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FORUMS Photo Sharing & Visual Enjoyment Still Life, B/W & Experimental 
Thread started 04 Apr 2011 (Monday) 04:08
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Water Drops On A TV Screen: How I Took This Photo

 
Craig ­ Sillitoe
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Apr 04, 2011 04:08 |  #1

IMAGE: http://www.photogrill.com/wp-content/uploads/2011/04/2JMD8403.jpg
How I Took This Photo:
I was just sitting in front of the television one evening watching a movie with a glass of lemonade. When I got up to get the remote control I tripped and spilled lemonade on the TV screen. Then I saw it, the squared regimented lines of pixels on the screen were transformed into vibrant moving colours. I was transfixed with the imagery and within half an hour I had the TV lying on it’s back and was spraying water over it. I’d forgotten about the movie.

I took a whole series of pictures, I’d never seen this before and just kept experimenting, trying different images on the screen, different enlargement levels etc. It seemed to look best when the droplets would bead up, so I needed something on the screen to make it bead more. I had been taking some surfing photos the week before and I was using Rain-X (a product that I bought at an auto store). It makes the water bead up and slide off the glass (some photographers rub half a potato on their waterproof camera housing’s lens port, but I wasn’t going to rub a potato on my TV screen). So now I had Rain-X all over my TV screen.

The TV screen was propped up just slightly at the top, almost flat. I had a tripod leaning over it which was anchored so it wouldn’t fall on the TV. On the tripod was an Olympus OM-2n with a 100mm lens and a set of Macro Bellows. It was quite a sight, I had a spray bottle in one hand, and a cable release in the other, and the room lights were out to prevent stray light from dulling the colours. Using a bellows helped because the whole thing is on a rail, so you focus by rolling the whole set-up in and out. Getting the droplets sharp along with enough sharpness in the pixels meant a very small aperture. About f16 on the lens, it’s actually higher than that in reality because the bellows increases the f-stop. The fix to that was to use the camera’s internal metering which takes the belows extension into account. With digital, just shoot some test frames. Exposure was about 8 seconds at 100 ISO with the lens on f16.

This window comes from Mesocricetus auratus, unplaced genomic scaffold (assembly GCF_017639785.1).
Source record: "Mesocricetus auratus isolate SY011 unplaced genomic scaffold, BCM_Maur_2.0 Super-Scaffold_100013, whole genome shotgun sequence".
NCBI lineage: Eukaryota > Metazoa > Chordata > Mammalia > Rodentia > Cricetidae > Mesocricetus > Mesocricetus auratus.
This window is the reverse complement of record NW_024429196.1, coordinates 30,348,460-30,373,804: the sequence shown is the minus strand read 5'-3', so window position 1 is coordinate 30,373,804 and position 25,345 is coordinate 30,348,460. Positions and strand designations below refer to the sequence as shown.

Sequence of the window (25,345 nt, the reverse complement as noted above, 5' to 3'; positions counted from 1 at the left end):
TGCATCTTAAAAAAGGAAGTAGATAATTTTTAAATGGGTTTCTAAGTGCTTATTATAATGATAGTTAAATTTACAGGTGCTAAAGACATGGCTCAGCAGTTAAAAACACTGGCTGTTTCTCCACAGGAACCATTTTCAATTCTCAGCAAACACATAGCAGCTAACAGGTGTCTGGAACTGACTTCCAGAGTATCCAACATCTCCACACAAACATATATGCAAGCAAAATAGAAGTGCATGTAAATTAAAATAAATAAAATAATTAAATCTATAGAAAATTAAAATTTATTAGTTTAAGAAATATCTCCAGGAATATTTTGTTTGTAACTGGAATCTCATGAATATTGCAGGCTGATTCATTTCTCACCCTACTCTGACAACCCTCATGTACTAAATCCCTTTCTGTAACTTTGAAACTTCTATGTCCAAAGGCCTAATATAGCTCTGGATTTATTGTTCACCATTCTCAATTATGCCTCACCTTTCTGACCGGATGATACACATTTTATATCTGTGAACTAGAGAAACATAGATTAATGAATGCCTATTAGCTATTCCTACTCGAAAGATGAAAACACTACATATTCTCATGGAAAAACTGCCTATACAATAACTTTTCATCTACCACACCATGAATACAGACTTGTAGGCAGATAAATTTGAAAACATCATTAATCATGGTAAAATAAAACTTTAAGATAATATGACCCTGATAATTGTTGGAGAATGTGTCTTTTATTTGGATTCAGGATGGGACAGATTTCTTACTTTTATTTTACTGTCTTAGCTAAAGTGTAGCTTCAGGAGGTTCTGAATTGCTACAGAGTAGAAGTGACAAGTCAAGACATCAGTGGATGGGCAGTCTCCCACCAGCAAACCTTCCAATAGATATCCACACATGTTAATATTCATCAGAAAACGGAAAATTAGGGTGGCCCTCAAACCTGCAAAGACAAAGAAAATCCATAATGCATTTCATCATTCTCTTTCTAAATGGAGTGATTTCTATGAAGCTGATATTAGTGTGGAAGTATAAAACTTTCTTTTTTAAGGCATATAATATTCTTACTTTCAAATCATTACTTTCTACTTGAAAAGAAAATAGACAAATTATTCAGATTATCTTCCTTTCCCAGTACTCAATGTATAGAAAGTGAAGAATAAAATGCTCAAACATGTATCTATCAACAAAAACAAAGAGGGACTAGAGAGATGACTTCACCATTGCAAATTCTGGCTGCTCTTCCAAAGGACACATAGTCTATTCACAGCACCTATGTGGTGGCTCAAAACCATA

This image was shot using an old low definition TV with large pixels. I wonder how it would look now with an HDTV? Hmmm…

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EchoLocation
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Apr 05, 2011 00:51 |  #2

very cool, i love the description. make sure to clean the rain x off your screen really well, it can leave a hazy layer on top.... i've been taking pictures of my computer screen zoomed in tight, so i'm enjoying where you're coming from! super cool shots!


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Craig ­ Sillitoe
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Apr 05, 2011 04:00 |  #3

Thanks very much, I've been a photographer for over 20 years, I'm now really enjoying the chance to write about making photographs.


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mckvakk
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Location: Oslo, Norway
     
Apr 05, 2011 09:31 as a reply to  @ Craig Sillitoe's post |  #4

Very cool.

Was this an older style (CRT) tv, or a LCD/Plasma screen?


I'm a photography student, so please excuse me If my questions seem stupid or basic.
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Craig ­ Sillitoe
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Apr 05, 2011 16:23 |  #5

Yes an old CRT screen, pixels were much larger. I'd be interested to see how it looks on HDTV but I'm not game ;)


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Sven-EOS
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Apr 05, 2011 17:23 |  #6

Cool! Great image!


"Luck is probability taken personally"
Chip Denmanus

  
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Water Drops On A TV Screen: How I Took This Photo
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